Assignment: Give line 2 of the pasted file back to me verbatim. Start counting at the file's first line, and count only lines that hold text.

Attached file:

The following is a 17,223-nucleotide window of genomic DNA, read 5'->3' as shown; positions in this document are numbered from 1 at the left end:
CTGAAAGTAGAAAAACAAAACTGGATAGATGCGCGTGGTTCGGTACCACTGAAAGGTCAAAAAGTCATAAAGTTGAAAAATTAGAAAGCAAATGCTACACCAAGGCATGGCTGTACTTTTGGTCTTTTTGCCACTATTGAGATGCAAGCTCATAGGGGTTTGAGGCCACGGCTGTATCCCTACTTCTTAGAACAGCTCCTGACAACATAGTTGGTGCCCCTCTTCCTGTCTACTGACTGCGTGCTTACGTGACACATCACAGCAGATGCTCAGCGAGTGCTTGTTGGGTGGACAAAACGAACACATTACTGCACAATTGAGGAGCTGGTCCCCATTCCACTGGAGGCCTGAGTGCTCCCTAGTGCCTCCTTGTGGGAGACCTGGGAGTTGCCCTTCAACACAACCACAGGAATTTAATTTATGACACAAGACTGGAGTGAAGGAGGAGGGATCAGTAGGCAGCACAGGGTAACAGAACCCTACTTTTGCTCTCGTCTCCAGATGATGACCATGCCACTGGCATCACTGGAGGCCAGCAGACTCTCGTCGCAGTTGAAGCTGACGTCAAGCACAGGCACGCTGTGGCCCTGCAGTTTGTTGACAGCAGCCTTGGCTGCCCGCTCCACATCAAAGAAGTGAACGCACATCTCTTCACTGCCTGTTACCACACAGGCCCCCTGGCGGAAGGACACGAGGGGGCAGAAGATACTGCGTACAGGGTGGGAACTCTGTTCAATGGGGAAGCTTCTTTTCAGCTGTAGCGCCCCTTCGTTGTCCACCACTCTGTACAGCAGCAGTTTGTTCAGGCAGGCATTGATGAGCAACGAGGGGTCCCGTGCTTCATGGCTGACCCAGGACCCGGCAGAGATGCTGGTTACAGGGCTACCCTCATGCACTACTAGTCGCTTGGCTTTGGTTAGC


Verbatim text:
CTGAAAGTAGAAAAACAAAACTGGATAGATGCGCGTGGTTCGGTACCACTGAAAGGTCAAAAAGTCATAAAGTTGAAAAATTAGAAAGCAAATGCTACACCAAGGCATGGCTGTACTTTTGGTCTTTTTGCCACTATTGAGATGCAAGCTCATAGGGGTTTGAGGCCACGGCTGTATCCCTACTTCTTAGAACAGCTCCTGACAACATAGTTGGTGCCCCTCTTCCTGTCTACTGACTGCGTGCTTACGTGACACATCACAGCAGATGCTCAGCGAGTGCTTGTTGGGTGGACAAAACGAACACATTACTGCACAATTGAGGAGCTGGTCCCCATTCCACTGGAGGCCTGAGTGCTCCCTAGTGCCTCCTTGTGGGAGACCTGGGAGTTGCCCTTCAACACAACCACAGGAATTTAATTTATGACACAAGACTGGAGTGAAGGAGGAGGGATCAGTAGGCAGCACAGGGTAACAGAACCCTACTTTTGCTCTCGTCTCCAGATGATGACCATGCCACTGGCATCACTGGAGGCCAGCAGACTCTCGTCGCAGTTGAAGCTGACGTCAAGCACAGGCACGCTGTGGCCCTGCAGTTTGTTGACAGCAGCCTTGGCTGCCCGCTCCACATCAAAGAAGTGAACGCACATCTCTTCACTGCCTGTTACCACACAGGCCCCCTGGCGGAAGGACACGAGGGGGCAGAAGATACTGCGTACAGGGTGGGAACTCTGTTCAATGGGGAAGCTTCTTTTCAGCTGTAGCGCCCCTTCGTTGTCCACCACTCTGTACAGCAGCAGTTTGTTCAGGCAGGCATTGATGAGCAACGAGGGGTCCCGTGCTTCATGGCTGACCCAGGACCCGGCAGAGATGCTGGTTACAGGGCTACCCTCATGCACTACTAGTCGCTTGGCTTTGGTTAGC